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Bradenton DDA finalizes $11,000 deal for Old Main Street alley gates as Dave Gustafson says farewell

Bradenton Downtown Development Authority Executive Director Dave Gustafson attends his final DDA meeting. Gustafson will resign as of Friday as the city assumes control over DDA funding and the city's three community redevelopment agencies as of Jan. 1. MARK YOUNG/Bradenton Herald
Bradenton Downtown Development Authority Executive Director Dave Gustafson attends his final DDA meeting. Gustafson will resign as of Friday as the city assumes control over DDA funding and the city's three community redevelopment agencies as of Jan. 1. MARK YOUNG/Bradenton Herald

BRADENTON -- He swore he wouldn't get emotional. It might be one of the few times Bradenton Downtown Development Authority Executive Director Dave Gustafson failed to achieve a goal as he struggled to get through his final presentation to the DDA board.

Gustafson's five-year tenure as the head of the DDA will end on Friday after announcing his resignation last month in the wake of the city council's decision to assume control of the city's three community redevelopment agencies, including two overseen by the DDA. The board will continue its work focusing on downtown development but with the city's intention of creating a new economic development director position to oversee all three CRAs, Gustafson's position was targeted for elimination.

"This has been more than a job," said Gustafson. "This is my home."

Gustafson, who will be working for Wagner Realty in its commercial division as well as doing land development consulting, pledged he isn't going anywhere. He wants to get involved in various city committees because, "I love Bradenton and still want to help this city grow."

Board members praised Gustafson for his passion and for leading development opportunities through a difficult economic period. The board recognized they hired the right guy almost immediately when he stepped in while Riverwalk was still under critical fire while under construction.

Planning and Community Development Director Tim Polk, who is retiring at the end of the year, said there are many projects Gustafson will leave as a "legacy," including the Hampton Inn & Suites hotel.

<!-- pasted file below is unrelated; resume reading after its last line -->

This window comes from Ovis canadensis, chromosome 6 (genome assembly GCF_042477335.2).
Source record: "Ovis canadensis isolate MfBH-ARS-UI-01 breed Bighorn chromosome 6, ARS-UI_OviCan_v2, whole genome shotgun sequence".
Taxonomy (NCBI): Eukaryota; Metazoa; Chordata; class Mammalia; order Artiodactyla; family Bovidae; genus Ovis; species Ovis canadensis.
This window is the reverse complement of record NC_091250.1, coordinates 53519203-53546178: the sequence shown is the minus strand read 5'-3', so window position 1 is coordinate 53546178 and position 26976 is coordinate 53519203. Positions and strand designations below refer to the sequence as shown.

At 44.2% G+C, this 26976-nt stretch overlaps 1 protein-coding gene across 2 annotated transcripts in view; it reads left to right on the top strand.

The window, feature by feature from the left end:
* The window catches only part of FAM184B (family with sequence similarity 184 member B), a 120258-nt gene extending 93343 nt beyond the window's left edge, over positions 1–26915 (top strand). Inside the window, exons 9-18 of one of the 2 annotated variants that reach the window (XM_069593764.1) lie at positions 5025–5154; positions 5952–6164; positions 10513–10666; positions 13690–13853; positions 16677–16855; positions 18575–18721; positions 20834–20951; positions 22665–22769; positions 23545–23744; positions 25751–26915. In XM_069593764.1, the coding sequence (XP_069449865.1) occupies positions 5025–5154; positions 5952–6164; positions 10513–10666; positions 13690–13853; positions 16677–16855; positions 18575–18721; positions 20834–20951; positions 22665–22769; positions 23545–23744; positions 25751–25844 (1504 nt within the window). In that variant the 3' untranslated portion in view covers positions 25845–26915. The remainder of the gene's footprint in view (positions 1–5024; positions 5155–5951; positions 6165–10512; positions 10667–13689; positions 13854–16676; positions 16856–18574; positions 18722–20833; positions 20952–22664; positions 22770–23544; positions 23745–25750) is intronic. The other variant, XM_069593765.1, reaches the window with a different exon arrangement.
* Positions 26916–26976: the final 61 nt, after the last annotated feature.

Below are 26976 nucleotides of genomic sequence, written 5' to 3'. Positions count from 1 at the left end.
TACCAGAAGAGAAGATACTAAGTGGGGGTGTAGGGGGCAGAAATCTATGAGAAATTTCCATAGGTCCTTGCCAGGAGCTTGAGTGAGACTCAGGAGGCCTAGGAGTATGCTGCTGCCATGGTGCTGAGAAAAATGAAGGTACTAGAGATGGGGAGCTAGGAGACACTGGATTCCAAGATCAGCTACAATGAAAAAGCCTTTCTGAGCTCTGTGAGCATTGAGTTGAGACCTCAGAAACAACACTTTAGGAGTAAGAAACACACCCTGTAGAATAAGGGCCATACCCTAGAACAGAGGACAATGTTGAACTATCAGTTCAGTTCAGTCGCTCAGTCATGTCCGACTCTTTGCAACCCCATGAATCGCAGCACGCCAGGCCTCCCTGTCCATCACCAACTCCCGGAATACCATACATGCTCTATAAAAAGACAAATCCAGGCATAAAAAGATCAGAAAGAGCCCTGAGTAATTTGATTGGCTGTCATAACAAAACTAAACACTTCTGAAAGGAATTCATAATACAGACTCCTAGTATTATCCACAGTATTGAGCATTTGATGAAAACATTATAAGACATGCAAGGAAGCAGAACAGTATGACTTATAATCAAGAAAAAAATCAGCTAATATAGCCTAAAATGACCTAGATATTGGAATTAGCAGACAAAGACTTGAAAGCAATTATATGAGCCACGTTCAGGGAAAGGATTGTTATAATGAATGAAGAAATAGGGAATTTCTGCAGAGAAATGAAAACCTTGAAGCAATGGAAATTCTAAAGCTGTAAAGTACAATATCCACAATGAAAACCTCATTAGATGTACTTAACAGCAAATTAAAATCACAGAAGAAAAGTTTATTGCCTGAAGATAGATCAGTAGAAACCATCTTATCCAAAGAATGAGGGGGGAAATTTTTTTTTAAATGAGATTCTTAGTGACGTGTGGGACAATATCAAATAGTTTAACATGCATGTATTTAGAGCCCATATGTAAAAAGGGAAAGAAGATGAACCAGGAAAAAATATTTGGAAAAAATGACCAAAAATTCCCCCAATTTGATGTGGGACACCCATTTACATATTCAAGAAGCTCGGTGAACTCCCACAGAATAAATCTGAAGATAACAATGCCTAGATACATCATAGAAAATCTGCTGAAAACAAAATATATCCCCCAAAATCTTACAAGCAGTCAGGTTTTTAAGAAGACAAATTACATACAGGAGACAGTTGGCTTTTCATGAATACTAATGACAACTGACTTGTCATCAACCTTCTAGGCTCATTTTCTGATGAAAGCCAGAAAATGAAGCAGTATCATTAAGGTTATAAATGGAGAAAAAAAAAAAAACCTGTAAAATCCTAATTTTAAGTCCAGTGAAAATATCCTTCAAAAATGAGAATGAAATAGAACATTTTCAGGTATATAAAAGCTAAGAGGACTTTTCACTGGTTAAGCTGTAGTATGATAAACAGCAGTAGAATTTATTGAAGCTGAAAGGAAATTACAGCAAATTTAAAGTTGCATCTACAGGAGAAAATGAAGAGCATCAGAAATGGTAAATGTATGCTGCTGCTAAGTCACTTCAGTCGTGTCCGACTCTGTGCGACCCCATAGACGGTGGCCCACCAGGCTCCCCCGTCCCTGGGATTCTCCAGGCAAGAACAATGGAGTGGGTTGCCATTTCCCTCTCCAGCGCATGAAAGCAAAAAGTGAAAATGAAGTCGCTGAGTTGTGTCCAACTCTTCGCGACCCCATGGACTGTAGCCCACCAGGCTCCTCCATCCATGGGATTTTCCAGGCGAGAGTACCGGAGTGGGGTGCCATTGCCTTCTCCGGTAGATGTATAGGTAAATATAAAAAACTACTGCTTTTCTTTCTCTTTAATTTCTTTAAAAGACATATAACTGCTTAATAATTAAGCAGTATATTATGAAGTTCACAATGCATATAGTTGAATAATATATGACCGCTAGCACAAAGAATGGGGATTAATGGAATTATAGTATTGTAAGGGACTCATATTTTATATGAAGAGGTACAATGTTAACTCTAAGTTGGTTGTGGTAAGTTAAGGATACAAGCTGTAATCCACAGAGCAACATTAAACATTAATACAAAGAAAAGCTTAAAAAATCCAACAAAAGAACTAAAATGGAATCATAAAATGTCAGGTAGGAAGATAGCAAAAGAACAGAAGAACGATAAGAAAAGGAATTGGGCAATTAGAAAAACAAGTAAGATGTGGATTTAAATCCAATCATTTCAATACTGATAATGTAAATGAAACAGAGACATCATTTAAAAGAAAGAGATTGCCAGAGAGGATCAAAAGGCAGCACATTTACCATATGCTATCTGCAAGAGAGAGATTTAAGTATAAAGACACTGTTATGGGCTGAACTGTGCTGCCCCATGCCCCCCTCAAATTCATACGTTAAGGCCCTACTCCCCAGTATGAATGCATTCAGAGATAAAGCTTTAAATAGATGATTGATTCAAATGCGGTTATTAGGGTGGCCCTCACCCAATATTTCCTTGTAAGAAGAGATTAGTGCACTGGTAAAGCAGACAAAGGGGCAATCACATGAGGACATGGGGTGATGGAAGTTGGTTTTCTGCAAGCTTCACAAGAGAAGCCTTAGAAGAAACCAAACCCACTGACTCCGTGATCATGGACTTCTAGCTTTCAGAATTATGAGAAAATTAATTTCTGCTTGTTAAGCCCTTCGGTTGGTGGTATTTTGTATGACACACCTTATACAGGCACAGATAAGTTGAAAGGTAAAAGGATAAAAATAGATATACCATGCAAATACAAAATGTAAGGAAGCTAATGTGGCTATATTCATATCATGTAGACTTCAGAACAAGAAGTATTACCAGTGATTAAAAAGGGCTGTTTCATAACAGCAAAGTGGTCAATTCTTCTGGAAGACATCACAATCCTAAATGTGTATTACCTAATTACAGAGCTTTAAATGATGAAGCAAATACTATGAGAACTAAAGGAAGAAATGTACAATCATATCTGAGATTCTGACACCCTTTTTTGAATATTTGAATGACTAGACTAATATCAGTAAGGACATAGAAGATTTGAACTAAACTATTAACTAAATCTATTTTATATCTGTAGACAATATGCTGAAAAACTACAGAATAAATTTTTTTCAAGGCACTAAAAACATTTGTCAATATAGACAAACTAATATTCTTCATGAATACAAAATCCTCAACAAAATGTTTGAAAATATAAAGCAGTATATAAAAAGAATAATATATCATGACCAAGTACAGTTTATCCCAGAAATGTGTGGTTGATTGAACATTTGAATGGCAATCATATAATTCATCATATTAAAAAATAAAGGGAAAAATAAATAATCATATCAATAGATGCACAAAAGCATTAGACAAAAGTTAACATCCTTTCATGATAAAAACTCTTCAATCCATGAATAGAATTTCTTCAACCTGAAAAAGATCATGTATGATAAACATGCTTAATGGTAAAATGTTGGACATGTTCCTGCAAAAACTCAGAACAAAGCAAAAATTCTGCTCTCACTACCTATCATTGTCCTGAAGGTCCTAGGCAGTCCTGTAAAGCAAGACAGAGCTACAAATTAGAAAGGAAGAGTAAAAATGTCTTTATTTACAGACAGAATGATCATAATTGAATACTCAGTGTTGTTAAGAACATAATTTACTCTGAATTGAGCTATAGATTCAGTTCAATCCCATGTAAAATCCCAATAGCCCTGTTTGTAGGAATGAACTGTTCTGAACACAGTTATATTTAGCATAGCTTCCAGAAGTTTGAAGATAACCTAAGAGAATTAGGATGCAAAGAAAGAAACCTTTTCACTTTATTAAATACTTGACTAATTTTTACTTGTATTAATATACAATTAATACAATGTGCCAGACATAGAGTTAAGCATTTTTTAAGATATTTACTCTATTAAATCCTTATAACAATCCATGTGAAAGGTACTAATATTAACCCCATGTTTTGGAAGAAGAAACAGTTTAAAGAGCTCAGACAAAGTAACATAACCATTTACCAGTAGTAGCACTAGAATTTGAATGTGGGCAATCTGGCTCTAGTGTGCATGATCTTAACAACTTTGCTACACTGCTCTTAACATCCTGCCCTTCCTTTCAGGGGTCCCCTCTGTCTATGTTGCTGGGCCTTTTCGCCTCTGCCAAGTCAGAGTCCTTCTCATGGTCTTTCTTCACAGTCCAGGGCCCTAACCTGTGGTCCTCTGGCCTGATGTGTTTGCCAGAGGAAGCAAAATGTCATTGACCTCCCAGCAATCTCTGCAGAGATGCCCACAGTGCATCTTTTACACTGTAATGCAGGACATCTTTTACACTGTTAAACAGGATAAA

Gustafson is no stranger to controversy and his final meeting was no exception.

The board voted 6-1 to award an $11,000 contract to Sarasota-based Rail-Tek Inc. for two welded steel decorative swing gates to be installed on either end of an alley in the 400 block of Old Main Street, between B Towne Coffee Company and the law offices of Layon Robinson.

The DDA approved the funding in June after reports of undesirable activities by bar-goers and homeless people taking place during late night hours.

Tentatively, B Towne Coffee Company owner Mike Gold will be in charge of opening and locking the gates, as determined by a recent Downtown Merchants Association meeting. B Towne opens at 7 a.m. and closes at 8 p.m. Monday through Thursday but is open until midnight on Friday and Saturday. It is closed on Sundays.

Board member Mike Carter said it's a good start and in the event that business owners, who he said voted unanimously for the time closures, have issues, "the DDA can always find someone else because they are our gates and our responsibility."

DDA Vice Chair Jayne Kocher has opposed the project from the beginning, saying it would create issues for people who use the popular 13th Street West parking lot and potentially create a dangerous situation for patrons not to have access to the shortcut. Hers was the only vote against awarding the contract.

The DDA estimates the gates could be installed within 60-90 days.

Mark Young, Herald urban affairs reporter, can be reached at 941-745-7041 or follow him on Twitter@urbanmark2014.

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